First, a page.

some thoughts about the videos:
1. in the first vid the sandwich bread he is making is definitely from a pizza dough ball, he simply cuts it in half and reshapes it. interesting to note is the oven spring of the "sandwich" bread despite the fact that he's spends a great deal of time flattening it prior to sliding into the oven. it's been my experience that the same holds true for pizza skins - you really don't have to worry about being careful with them, handling them gently, for fear they will not rise well when they hit the oven. properly risen dough balls will spring when they hit high heat whether they are handled gently or not.
2. when these rolls rise in the oven, as can be seen in the first vid (far left roll), they form a huge void in the middle which makes for an excellent sandwich bread - the crust is very thin, light and crispy, almost pita-style and is surprisingly very different than a pizza skin/crust (especially given that's what was started with) although the flavor remains.
3. in the scene where he is cutting the rolls, they have obviously been set aside to cool for some time - they are just too hot to handle when first removed from the oven and even maintain their high heat for quite a while given the amount of hot steam/air in the pocket. btw it appears that he didn't add olive oil to the rolls prior to baking - using a small amount of oil gives the rolls quite a different look, a more appealing look/color for sandwiches imo.
4. consistent, pronounced leoparding has often been discussed on the board and is something i struggle with daily. a hot oven with a roaring flame is often key but there's obviously much more to it than that - in the second video the oven has the type of flame you would like to see yet his pizzas aren't achieving the type of leoparding one might expect (or hope for) imo.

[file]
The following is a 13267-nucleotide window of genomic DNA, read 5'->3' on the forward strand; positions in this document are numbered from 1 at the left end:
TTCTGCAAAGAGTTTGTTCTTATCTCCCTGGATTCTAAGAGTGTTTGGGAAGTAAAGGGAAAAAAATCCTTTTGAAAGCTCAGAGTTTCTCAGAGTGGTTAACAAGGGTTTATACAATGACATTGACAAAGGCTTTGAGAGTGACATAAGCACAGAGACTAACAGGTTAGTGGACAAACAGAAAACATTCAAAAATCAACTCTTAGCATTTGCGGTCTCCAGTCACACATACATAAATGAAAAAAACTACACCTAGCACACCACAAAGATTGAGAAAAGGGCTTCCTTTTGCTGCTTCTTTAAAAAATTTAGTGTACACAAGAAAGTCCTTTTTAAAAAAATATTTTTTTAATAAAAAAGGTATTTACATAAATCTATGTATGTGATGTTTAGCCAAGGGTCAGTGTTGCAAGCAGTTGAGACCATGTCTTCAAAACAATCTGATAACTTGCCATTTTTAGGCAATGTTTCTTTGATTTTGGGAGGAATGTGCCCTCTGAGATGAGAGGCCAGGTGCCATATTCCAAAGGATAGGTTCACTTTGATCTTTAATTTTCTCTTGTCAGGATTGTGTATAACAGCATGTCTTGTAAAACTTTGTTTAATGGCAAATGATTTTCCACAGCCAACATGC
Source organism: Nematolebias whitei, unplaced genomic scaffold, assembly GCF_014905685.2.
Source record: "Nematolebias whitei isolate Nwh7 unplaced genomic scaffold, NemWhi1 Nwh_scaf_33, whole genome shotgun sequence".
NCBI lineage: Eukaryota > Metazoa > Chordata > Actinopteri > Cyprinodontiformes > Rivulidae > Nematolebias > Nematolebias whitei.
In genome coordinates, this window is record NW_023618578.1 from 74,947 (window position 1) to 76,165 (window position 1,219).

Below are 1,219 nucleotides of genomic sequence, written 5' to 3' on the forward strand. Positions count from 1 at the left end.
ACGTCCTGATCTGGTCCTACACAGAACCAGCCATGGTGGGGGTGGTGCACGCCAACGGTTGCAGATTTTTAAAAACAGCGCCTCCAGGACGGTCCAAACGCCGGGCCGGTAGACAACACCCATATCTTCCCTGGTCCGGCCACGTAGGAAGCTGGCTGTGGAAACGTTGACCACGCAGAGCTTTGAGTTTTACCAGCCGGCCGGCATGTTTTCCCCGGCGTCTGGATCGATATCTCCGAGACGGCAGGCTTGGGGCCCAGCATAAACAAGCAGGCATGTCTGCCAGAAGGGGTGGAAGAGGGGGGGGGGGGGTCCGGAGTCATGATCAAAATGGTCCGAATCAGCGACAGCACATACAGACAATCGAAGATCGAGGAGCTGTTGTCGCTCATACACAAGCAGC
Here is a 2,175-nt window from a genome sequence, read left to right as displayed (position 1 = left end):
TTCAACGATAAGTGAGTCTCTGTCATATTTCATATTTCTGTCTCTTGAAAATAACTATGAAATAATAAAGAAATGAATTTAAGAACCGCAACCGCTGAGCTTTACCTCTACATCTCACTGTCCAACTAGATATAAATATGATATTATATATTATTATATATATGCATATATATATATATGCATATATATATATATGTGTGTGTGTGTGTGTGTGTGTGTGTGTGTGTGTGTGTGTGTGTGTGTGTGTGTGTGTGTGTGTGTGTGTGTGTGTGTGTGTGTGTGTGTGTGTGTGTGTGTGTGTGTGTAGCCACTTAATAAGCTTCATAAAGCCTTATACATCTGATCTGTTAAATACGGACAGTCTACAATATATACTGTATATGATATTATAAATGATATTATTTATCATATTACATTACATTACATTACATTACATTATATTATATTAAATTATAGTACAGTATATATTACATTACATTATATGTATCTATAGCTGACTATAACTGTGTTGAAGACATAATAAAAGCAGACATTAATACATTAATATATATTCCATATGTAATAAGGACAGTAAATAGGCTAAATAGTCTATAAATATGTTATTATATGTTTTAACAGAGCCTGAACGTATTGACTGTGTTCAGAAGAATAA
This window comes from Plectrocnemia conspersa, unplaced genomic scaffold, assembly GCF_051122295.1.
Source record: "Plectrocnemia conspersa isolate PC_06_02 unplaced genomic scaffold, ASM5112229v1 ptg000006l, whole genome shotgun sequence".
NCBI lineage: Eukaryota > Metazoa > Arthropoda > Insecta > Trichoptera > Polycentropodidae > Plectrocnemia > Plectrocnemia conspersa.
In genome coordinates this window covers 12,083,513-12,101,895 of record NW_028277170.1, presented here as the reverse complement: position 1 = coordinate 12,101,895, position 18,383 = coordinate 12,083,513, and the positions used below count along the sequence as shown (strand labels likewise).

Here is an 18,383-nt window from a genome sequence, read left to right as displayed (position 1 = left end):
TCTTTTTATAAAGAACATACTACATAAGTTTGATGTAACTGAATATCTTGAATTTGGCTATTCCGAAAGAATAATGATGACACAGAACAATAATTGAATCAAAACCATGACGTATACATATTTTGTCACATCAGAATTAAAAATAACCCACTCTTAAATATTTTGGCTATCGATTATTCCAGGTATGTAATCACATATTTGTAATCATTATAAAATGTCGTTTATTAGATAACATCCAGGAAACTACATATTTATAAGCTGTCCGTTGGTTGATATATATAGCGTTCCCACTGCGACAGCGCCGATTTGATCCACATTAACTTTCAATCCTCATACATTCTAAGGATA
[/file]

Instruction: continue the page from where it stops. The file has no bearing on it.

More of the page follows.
5. so many fantastic videos out there in cyberspace of neapolitan pizzas being cooked in a wood fire ovens but so few, so very few, shots of the bottom of the pizzas when done. imho lots can be gleaned from looking at shots of a finished pizza but even more can be gleaned by looking at the bottom.
btw i joined the forum towards the end of 2007 and mentioned at the time that i intended to change my cafe's concept to that of neapolitan wood fire pizza. i suggested that it might be a fun/educational forum exercise if i photo-documented the entire process, posted the progress, and during the training phase worked with the publicly discussed recipes forum members had been experimenting with at the time. well that idea went over like a lead balloon!
anyway i'm happy to report that we stayed on course, more importantly on schedule, and completed the changeover at the start of 2008. now, 16 months later, we are still going strong, have had some nice things written about us, and it has been a great deal of fun. so many folks were tremendously helpful but no one was more helpful that the forum's own bill/sfnm. what can you say about bill? i could easily fill a book singing his praises. just an absolutely great person who is, as everyone here already knows, just a tremendous asset to this great forum!
btw i learned something rather interesting during this process: very few (if any) chefs have secrets. i spoke to several very well known owners/operators of highly successful neapolitan pizza operations in the u.s., several of the guys that are discussed here frequently, and each and everyone i spoke with was unbelievably helpful and tremendously generous with their time - every single one. and it finally occurred to me - tiger woods could spend the day explaining how he hits his one wood and, guess what, you're not going to be able to hit your one wood a thing like tiger the following day! the same holds true for these great culinarians - they could spend the day explaining how they achieve their great pizzas and, guess what, you're not going to be able to start turning out anything like their great neapolitans pizzas the following day! the bottom line, something we all know all to well, is there's simply zero substitute for practice, practice, practice. now, tens of thousands of pizzas later, the practicing continues at my cafe - each and every day.